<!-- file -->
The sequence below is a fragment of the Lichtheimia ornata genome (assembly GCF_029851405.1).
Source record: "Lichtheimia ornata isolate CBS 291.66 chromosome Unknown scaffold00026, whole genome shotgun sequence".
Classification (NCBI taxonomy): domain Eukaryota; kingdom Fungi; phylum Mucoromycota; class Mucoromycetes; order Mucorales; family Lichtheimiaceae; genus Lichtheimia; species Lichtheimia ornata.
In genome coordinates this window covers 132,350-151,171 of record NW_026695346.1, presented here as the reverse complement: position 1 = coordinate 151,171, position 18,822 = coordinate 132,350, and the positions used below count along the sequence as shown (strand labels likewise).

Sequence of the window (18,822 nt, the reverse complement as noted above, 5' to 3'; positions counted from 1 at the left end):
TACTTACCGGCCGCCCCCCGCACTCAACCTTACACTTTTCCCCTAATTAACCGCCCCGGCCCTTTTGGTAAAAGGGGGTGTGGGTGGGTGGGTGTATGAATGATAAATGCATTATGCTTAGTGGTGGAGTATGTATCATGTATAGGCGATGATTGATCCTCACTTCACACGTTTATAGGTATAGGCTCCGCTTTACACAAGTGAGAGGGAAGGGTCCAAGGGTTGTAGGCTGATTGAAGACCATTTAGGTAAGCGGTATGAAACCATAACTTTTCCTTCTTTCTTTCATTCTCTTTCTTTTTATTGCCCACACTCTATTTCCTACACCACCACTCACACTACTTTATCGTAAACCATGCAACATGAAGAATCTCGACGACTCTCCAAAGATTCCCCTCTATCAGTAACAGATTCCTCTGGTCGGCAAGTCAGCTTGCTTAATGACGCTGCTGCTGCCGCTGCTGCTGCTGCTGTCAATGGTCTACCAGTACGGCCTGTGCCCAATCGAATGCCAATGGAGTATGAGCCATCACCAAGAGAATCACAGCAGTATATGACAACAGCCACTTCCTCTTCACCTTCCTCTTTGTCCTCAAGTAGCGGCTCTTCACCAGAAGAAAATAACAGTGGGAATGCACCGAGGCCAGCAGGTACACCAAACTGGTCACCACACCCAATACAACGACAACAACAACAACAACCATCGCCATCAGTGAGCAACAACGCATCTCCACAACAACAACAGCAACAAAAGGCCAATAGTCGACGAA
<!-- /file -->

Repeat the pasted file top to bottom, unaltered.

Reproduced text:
The sequence below is a fragment of the Lichtheimia ornata genome (assembly GCF_029851405.1).
Source record: "Lichtheimia ornata isolate CBS 291.66 chromosome Unknown scaffold00026, whole genome shotgun sequence".
Classification (NCBI taxonomy): domain Eukaryota; kingdom Fungi; phylum Mucoromycota; class Mucoromycetes; order Mucorales; family Lichtheimiaceae; genus Lichtheimia; species Lichtheimia ornata.
In genome coordinates this window covers 132,350-151,171 of record NW_026695346.1, presented here as the reverse complement: position 1 = coordinate 151,171, position 18,822 = coordinate 132,350, and the positions used below count along the sequence as shown (strand labels likewise).

Sequence of the window (18,822 nt, the reverse complement as noted above, 5' to 3'; positions counted from 1 at the left end):
TACTTACCGGCCGCCCCCCGCACTCAACCTTACACTTTTCCCCTAATTAACCGCCCCGGCCCTTTTGGTAAAAGGGGGTGTGGGTGGGTGGGTGTATGAATGATAAATGCATTATGCTTAGTGGTGGAGTATGTATCATGTATAGGCGATGATTGATCCTCACTTCACACGTTTATAGGTATAGGCTCCGCTTTACACAAGTGAGAGGGAAGGGTCCAAGGGTTGTAGGCTGATTGAAGACCATTTAGGTAAGCGGTATGAAACCATAACTTTTCCTTCTTTCTTTCATTCTCTTTCTTTTTATTGCCCACACTCTATTTCCTACACCACCACTCACACTACTTTATCGTAAACCATGCAACATGAAGAATCTCGACGACTCTCCAAAGATTCCCCTCTATCAGTAACAGATTCCTCTGGTCGGCAAGTCAGCTTGCTTAATGACGCTGCTGCTGCCGCTGCTGCTGCTGCTGTCAATGGTCTACCAGTACGGCCTGTGCCCAATCGAATGCCAATGGAGTATGAGCCATCACCAAGAGAATCACAGCAGTATATGACAACAGCCACTTCCTCTTCACCTTCCTCTTTGTCCTCAAGTAGCGGCTCTTCACCAGAAGAAAATAACAGTGGGAATGCACCGAGGCCAGCAGGTACACCAAACTGGTCACCACACCCAATACAACGACAACAACAACAACAACCATCGCCATCAGTGAGCAACAACGCATCTCCACAACAACAACAGCAACAAAAGGCCAATAGTCGACGAA